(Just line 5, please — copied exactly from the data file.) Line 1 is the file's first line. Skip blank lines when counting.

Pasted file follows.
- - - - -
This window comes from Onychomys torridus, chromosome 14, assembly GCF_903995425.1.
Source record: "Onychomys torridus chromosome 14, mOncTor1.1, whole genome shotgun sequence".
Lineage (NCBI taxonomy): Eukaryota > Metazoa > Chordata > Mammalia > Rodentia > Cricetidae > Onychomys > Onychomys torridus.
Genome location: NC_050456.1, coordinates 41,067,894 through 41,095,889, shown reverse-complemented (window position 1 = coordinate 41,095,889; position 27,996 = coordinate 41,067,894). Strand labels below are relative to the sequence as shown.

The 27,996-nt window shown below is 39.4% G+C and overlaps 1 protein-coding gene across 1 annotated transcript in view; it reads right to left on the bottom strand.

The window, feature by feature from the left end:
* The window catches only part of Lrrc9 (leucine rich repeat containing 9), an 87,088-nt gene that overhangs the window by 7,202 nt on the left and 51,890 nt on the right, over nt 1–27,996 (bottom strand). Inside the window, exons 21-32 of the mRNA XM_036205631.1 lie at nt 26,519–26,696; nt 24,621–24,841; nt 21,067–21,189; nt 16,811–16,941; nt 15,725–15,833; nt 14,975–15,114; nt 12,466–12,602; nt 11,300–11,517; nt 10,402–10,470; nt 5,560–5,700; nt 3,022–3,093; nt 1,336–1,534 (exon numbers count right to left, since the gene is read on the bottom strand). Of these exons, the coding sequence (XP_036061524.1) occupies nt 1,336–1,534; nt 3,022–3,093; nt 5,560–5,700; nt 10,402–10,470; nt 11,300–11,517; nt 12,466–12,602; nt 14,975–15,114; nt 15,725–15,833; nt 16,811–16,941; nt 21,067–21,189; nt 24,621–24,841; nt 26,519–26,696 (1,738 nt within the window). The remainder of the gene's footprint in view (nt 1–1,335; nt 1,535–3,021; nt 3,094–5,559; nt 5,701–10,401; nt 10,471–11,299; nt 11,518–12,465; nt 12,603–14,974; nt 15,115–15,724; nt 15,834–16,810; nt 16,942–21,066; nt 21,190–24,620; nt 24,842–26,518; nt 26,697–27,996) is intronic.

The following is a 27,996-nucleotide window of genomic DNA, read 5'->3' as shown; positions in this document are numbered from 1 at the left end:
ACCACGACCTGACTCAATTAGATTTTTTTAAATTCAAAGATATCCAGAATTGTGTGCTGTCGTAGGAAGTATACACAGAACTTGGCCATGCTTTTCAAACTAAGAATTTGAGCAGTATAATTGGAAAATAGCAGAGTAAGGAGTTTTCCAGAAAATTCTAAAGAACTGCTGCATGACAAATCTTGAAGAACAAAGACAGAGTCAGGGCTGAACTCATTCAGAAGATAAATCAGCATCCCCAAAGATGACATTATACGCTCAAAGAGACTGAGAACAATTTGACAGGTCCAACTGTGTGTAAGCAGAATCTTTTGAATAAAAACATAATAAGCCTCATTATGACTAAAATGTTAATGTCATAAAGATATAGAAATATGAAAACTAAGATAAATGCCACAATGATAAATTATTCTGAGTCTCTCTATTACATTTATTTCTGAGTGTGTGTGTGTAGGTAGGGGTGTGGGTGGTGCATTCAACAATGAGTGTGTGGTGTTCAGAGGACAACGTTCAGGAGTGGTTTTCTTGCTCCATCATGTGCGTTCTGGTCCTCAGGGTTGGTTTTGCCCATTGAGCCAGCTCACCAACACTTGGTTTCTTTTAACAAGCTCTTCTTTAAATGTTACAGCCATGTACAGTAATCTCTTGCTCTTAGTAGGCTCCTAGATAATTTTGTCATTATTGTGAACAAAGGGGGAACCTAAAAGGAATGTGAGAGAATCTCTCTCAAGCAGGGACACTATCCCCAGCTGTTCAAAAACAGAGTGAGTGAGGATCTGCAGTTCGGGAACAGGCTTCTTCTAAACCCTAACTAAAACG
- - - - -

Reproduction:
The 27,996-nt window shown below is 39.4% G+C and overlaps 1 protein-coding gene across 1 annotated transcript in view; it reads right to left on the bottom strand.